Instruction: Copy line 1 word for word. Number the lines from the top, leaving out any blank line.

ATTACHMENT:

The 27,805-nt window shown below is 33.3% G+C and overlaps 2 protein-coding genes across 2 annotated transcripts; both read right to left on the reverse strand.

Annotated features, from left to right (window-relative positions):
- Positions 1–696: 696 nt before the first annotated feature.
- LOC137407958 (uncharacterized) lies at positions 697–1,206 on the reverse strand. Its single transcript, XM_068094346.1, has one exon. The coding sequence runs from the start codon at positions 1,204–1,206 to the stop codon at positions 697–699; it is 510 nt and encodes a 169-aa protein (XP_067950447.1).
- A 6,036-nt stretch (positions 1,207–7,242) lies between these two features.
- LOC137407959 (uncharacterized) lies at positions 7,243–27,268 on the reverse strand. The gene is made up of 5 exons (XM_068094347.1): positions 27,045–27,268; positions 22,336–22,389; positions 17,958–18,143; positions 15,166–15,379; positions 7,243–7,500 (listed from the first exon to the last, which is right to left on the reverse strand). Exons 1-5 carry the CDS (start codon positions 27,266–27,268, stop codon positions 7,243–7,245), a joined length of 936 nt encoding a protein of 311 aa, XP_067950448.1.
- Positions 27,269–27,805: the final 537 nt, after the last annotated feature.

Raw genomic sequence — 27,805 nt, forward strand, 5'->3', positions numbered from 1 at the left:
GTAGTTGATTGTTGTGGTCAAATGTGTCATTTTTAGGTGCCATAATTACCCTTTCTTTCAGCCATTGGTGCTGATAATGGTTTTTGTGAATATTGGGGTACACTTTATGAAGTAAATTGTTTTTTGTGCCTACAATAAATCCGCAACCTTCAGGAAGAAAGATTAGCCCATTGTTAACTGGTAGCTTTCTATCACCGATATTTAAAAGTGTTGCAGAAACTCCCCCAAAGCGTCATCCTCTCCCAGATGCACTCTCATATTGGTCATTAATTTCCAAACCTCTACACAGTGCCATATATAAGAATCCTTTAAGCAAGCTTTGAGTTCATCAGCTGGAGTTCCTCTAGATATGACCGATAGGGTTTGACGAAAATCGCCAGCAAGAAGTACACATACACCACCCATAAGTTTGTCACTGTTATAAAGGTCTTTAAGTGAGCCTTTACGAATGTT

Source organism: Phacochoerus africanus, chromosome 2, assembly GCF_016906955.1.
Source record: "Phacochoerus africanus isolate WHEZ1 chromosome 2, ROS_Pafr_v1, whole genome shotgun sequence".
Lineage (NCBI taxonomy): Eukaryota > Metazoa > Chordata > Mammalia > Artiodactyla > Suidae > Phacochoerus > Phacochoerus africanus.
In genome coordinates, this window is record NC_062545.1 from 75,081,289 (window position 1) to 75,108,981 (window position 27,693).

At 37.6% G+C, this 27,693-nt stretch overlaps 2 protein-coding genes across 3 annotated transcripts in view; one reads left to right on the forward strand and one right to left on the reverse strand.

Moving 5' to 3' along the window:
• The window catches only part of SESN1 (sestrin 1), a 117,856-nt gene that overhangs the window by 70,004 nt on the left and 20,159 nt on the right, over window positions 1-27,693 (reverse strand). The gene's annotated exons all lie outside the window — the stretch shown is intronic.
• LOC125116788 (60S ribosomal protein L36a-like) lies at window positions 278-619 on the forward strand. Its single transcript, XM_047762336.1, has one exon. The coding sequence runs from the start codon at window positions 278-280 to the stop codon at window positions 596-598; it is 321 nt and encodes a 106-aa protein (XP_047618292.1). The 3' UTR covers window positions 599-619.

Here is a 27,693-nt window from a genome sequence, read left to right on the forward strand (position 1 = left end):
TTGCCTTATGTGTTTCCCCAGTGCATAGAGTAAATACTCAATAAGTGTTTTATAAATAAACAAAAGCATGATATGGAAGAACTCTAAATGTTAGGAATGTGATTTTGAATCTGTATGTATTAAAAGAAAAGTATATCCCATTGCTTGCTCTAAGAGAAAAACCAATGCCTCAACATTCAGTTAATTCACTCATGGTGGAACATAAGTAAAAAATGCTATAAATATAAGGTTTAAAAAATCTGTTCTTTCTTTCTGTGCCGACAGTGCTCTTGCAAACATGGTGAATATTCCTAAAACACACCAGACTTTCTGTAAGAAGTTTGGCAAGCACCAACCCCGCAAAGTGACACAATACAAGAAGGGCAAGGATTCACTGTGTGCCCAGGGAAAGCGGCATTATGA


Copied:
The 27,805-nt window shown below is 33.3% G+C and overlaps 2 protein-coding genes across 2 annotated transcripts; both read right to left on the reverse strand.